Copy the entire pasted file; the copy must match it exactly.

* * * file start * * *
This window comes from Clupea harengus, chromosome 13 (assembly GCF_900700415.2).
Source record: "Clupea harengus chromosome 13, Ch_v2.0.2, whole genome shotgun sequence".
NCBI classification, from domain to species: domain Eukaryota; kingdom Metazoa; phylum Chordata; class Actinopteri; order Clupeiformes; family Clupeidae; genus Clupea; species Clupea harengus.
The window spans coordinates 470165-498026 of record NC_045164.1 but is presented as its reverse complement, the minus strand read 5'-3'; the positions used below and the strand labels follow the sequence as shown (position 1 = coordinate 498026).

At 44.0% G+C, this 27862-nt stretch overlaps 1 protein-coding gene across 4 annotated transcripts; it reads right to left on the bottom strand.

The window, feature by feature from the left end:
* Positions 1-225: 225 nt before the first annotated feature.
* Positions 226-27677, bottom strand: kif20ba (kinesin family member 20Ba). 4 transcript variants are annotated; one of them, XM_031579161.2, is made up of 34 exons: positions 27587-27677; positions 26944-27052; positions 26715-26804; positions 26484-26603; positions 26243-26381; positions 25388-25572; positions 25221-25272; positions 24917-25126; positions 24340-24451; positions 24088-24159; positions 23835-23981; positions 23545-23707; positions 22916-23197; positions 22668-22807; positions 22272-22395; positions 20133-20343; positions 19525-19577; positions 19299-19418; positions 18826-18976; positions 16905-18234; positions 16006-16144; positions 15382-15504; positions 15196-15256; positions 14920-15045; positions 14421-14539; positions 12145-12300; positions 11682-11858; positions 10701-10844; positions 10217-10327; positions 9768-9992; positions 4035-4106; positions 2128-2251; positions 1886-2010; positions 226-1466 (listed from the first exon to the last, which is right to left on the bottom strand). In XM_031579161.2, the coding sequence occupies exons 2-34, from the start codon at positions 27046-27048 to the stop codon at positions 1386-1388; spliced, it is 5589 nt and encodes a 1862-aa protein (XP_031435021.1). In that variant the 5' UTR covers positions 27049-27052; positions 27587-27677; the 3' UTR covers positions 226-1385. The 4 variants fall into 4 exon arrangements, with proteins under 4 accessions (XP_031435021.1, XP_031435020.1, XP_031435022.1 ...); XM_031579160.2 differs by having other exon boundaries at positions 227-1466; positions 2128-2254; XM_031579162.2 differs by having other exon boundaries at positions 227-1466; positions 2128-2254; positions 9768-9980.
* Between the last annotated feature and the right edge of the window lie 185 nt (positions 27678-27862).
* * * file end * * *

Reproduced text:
This window comes from Clupea harengus, chromosome 13 (assembly GCF_900700415.2).
Source record: "Clupea harengus chromosome 13, Ch_v2.0.2, whole genome shotgun sequence".
NCBI classification, from domain to species: domain Eukaryota; kingdom Metazoa; phylum Chordata; class Actinopteri; order Clupeiformes; family Clupeidae; genus Clupea; species Clupea harengus.
The window spans coordinates 470165-498026 of record NC_045164.1 but is presented as its reverse complement, the minus strand read 5'-3'; the positions used below and the strand labels follow the sequence as shown (position 1 = coordinate 498026).

At 44.0% G+C, this 27862-nt stretch overlaps 1 protein-coding gene across 4 annotated transcripts; it reads right to left on the bottom strand.

The window, feature by feature from the left end:
* Positions 1-225: 225 nt before the first annotated feature.
* Positions 226-27677, bottom strand: kif20ba (kinesin family member 20Ba). 4 transcript variants are annotated; one of them, XM_031579161.2, is made up of 34 exons: positions 27587-27677; positions 26944-27052; positions 26715-26804; positions 26484-26603; positions 26243-26381; positions 25388-25572; positions 25221-25272; positions 24917-25126; positions 24340-24451; positions 24088-24159; positions 23835-23981; positions 23545-23707; positions 22916-23197; positions 22668-22807; positions 22272-22395; positions 20133-20343; positions 19525-19577; positions 19299-19418; positions 18826-18976; positions 16905-18234; positions 16006-16144; positions 15382-15504; positions 15196-15256; positions 14920-15045; positions 14421-14539; positions 12145-12300; positions 11682-11858; positions 10701-10844; positions 10217-10327; positions 9768-9992; positions 4035-4106; positions 2128-2251; positions 1886-2010; positions 226-1466 (listed from the first exon to the last, which is right to left on the bottom strand). In XM_031579161.2, the coding sequence occupies exons 2-34, from the start codon at positions 27046-27048 to the stop codon at positions 1386-1388; spliced, it is 5589 nt and encodes a 1862-aa protein (XP_031435021.1). In that variant the 5' UTR covers positions 27049-27052; positions 27587-27677; the 3' UTR covers positions 226-1385. The 4 variants fall into 4 exon arrangements, with proteins under 4 accessions (XP_031435021.1, XP_031435020.1, XP_031435022.1 ...); XM_031579160.2 differs by having other exon boundaries at positions 227-1466; positions 2128-2254; XM_031579162.2 differs by having other exon boundaries at positions 227-1466; positions 2128-2254; positions 9768-9980.
* Between the last annotated feature and the right edge of the window lie 185 nt (positions 27678-27862).